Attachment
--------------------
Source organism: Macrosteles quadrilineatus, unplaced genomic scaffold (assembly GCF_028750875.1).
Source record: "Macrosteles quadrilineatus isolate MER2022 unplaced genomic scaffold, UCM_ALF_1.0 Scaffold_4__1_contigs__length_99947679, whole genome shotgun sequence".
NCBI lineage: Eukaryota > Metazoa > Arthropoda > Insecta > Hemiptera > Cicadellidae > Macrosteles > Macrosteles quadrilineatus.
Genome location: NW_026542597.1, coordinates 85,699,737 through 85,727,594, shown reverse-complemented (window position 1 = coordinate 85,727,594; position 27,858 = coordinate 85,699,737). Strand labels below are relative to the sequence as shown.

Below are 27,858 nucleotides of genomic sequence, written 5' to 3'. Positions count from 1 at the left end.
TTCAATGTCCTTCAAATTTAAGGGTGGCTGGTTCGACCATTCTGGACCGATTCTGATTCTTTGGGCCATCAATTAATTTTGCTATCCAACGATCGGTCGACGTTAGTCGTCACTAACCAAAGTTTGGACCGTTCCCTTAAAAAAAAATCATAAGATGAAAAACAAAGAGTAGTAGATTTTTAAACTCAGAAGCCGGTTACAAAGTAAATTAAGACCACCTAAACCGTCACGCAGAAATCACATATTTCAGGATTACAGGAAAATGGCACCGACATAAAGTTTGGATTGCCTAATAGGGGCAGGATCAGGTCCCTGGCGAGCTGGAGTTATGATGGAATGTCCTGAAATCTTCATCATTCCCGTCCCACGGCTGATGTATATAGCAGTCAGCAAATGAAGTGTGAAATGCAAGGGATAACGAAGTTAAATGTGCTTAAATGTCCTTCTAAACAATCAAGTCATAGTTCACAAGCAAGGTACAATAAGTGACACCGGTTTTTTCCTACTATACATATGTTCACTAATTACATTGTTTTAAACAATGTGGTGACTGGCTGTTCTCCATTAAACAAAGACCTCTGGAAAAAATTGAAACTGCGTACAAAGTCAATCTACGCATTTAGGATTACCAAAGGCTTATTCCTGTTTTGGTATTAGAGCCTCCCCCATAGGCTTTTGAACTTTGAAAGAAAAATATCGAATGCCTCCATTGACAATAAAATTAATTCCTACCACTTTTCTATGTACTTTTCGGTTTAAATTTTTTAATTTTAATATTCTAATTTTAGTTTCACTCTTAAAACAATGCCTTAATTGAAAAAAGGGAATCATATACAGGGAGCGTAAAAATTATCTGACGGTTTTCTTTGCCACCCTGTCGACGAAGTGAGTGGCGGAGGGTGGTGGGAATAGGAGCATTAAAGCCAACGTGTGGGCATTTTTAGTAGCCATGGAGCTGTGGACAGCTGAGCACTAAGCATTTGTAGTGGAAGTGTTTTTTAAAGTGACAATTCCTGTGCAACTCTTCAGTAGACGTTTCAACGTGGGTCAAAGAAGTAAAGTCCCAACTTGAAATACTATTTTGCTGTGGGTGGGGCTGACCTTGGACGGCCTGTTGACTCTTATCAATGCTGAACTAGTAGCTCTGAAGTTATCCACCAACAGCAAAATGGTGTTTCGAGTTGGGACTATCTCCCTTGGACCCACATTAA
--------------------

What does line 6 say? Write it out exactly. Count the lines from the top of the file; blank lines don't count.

TTCAATGTCCTTCAAATTTAAGGGTGGCTGGTTCGACCATTCTGGACCGATTCTGATTCTTTGGGCCATCAATTAATTTTGCTATCCAACGATCGGTCGACGTTAGTCGTCACTAACCAAAGTTTGGACCGTTCCCTTAAAAAAAAATCATAAGATGAAAAACAAAGAGTAGTAGATTTTTAAACTCAGAAGCCGGTTACAAAGTAAATTAAGACCACCTAAACCGTCACGCAGAAATCACATATTTCAGGATTACAGGAAAATGGCACCGACATAAAGTTTGGATTGCCTAATAGGGGCAGGATCAGGTCCCTGGCGAGCTGGAGTTATGATGGAATGTCCTGAAATCTTCATCATTCCCGTCCCACGGCTGATGTATATAGCAGTCAGCAAATGAAGTGTGAAATGCAAGGGATAACGAAGTTAAATGTGCTTAAATGTCCTTCTAAACAATCAAGTCATAGTTCACAAGCAAGGTACAATAAGTGACACCGGTTTTTTCCTACTATACATATGTTCACTAATTACATTGTTTTAAACAATGTGGTGACTGGCTGTTCTCCATTAAACAAAGACCTCTGGAAAAAATTGAAACTGCGTACAAAGTCAATCTACGCATTTAGGATTACCAAAGGCTTATTCCTGTTTTGGTATTAGAGCCTCCCCCATAGGCTTTTGAACTTTGAAAGAAAAATATCGAATGCCTCCATTGACAATAAAATTAATTCCTACCACTTTTCTATGTACTTTTCGGTTTAAATTTTTTAATTTTAATATTCTAATTTTAGTTTCACTCTTAAAACAATGCCTTAATTGAAAAAAGGGAATCATATACAGGGAGCGTAAAAATTATCTGACGGTTTTCTTTGCCACCCTGTCGACGAAGTGAGTGGCGGAGGGTGGTGGGAATAGGAGCATTAAAGCCAACGTGTGGGCATTTTTAGTAGCCATGGAGCTGTGGACAGCTGAGCACTAAGCATTTGTAGTGGAAGTGTTTTTTAAAGTGACAATTCCTGTGCAACTCTTCAGTAGACGTTTCAACGTGGGTCAAAGAAGTAAAGTCCCAACTTGAAATACTATTTTGCTGTGGGTGGGGCTGACCTTGGACGGCCTGTTGACTCTTATCAATGCTGAACTAGTAGCTCTGAAGTTATCCACCAACAGCAAAATGGTGTTTCGAGTTGGGACTATCTCCCTTGGACCCACATTAA